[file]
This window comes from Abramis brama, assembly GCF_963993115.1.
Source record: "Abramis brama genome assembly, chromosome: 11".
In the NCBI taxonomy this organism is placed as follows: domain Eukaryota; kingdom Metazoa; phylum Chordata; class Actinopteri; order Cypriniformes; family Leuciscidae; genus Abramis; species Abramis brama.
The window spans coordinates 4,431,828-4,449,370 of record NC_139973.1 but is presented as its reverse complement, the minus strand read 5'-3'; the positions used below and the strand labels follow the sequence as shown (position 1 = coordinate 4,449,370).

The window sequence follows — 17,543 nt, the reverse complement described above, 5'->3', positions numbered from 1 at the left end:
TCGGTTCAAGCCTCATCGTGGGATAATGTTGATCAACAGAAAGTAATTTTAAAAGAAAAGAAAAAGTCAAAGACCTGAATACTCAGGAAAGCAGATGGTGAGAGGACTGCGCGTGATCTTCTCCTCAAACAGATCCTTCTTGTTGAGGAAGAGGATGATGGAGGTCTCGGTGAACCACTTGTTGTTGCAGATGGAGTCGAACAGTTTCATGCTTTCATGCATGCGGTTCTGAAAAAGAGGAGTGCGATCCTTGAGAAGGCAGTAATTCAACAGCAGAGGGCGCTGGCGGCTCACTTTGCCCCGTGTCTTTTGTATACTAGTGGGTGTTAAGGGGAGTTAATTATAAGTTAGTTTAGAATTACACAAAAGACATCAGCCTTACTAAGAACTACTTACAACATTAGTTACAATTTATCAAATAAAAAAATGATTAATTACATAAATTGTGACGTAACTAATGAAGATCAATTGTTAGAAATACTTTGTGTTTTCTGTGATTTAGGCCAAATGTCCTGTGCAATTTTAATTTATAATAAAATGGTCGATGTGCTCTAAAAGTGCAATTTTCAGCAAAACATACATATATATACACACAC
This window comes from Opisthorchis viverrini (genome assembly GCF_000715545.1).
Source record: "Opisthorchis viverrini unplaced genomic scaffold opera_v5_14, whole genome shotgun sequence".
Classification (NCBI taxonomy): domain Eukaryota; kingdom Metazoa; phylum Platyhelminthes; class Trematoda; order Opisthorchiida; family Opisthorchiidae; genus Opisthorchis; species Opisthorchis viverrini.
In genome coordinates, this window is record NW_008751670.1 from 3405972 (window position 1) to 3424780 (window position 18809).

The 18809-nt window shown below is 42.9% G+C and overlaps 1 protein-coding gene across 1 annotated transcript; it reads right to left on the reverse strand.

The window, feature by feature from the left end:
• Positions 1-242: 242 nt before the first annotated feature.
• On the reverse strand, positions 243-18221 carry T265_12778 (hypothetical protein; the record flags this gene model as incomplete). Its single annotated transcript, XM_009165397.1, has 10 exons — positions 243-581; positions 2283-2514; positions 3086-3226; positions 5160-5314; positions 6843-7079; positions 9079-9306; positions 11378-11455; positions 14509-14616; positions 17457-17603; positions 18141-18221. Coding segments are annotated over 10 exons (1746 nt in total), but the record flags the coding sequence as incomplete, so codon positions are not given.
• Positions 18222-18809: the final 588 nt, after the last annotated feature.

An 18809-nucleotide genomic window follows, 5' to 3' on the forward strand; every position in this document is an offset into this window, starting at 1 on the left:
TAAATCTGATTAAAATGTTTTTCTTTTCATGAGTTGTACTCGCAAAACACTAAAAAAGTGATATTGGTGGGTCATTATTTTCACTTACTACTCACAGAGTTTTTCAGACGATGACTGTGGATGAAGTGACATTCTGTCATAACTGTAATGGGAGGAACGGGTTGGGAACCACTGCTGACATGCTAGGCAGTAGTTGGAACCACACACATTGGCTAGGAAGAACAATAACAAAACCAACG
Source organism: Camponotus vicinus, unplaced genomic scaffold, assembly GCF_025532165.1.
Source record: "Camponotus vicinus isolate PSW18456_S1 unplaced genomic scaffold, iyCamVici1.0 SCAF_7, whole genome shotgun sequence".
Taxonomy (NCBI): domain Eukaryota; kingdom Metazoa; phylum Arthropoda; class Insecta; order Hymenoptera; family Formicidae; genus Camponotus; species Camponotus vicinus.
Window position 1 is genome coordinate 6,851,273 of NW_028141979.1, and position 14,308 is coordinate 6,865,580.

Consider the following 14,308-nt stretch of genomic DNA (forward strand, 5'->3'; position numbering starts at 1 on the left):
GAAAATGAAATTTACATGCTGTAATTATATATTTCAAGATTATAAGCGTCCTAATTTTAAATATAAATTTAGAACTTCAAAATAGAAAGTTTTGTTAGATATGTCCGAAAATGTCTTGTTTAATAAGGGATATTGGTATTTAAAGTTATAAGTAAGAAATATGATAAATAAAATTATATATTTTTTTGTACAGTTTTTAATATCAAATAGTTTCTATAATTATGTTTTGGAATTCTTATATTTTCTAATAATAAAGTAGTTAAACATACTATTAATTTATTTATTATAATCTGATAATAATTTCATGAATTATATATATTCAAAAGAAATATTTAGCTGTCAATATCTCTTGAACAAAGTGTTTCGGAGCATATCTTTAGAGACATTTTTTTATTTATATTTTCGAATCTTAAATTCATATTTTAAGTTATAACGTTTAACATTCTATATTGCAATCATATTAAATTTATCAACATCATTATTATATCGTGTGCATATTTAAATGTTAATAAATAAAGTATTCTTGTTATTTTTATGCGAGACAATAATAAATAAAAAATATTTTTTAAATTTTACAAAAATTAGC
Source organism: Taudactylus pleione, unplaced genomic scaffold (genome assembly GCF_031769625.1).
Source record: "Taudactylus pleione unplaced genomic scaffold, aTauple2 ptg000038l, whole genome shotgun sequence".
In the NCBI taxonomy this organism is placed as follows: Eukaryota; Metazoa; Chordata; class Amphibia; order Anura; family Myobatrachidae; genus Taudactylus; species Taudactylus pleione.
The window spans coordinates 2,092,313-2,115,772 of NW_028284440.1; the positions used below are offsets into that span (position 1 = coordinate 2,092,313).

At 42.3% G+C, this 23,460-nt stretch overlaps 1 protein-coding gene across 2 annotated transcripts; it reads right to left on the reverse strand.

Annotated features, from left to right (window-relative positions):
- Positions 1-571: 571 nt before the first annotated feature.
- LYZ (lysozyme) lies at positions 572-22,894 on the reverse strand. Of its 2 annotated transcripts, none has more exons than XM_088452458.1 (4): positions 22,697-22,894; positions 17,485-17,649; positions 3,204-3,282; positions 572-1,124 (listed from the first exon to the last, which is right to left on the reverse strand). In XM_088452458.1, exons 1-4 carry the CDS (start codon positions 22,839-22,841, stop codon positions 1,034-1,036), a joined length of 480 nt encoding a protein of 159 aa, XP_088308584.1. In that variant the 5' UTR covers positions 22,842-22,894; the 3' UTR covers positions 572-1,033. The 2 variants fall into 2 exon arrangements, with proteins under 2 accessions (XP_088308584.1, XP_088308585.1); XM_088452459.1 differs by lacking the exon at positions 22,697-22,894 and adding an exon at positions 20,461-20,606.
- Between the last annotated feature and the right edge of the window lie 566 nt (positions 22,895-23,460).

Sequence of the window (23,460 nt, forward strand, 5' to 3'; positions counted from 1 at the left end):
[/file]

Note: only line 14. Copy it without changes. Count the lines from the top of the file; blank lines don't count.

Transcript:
• On the reverse strand, positions 243-18221 carry T265_12778 (hypothetical protein; the record flags this gene model as incomplete). Its single annotated transcript, XM_009165397.1, has 10 exons — positions 243-581; positions 2283-2514; positions 3086-3226; positions 5160-5314; positions 6843-7079; positions 9079-9306; positions 11378-11455; positions 14509-14616; positions 17457-17603; positions 18141-18221. Coding segments are annotated over 10 exons (1746 nt in total), but the record flags the coding sequence as incomplete, so codon positions are not given.